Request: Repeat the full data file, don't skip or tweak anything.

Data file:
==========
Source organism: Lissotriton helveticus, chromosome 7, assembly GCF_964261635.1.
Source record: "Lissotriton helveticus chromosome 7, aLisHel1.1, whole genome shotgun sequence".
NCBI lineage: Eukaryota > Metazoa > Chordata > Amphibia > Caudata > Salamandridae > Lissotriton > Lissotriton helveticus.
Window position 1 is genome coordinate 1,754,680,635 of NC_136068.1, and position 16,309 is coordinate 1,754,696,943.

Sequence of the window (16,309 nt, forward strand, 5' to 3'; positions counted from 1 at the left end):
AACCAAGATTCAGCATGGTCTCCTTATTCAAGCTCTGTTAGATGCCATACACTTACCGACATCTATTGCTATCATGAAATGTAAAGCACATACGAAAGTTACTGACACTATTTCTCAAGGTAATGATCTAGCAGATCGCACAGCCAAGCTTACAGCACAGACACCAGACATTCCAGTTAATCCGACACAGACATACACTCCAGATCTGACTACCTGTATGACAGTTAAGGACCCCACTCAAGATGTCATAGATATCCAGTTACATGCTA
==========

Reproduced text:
Source organism: Lissotriton helveticus, chromosome 7, assembly GCF_964261635.1.
Source record: "Lissotriton helveticus chromosome 7, aLisHel1.1, whole genome shotgun sequence".
NCBI lineage: Eukaryota > Metazoa > Chordata > Amphibia > Caudata > Salamandridae > Lissotriton > Lissotriton helveticus.
Window position 1 is genome coordinate 1,754,680,635 of NC_136068.1, and position 16,309 is coordinate 1,754,696,943.

Sequence of the window (16,309 nt, forward strand, 5' to 3'; positions counted from 1 at the left end):
AACCAAGATTCAGCATGGTCTCCTTATTCAAGCTCTGTTAGATGCCATACACTTACCGACATCTATTGCTATCATGAAATGTAAAGCACATACGAAAGTTACTGACACTATTTCTCAAGGTAATGATCTAGCAGATCGCACAGCCAAGCTTACAGCACAGACACCAGACATTCCAGTTAATCCGACACAGACATACACTCCAGATCTGACTACCTGTATGACAGTTAAGGACCCCACTCAAGATGTCATAGATATCCAGTTACATGCTA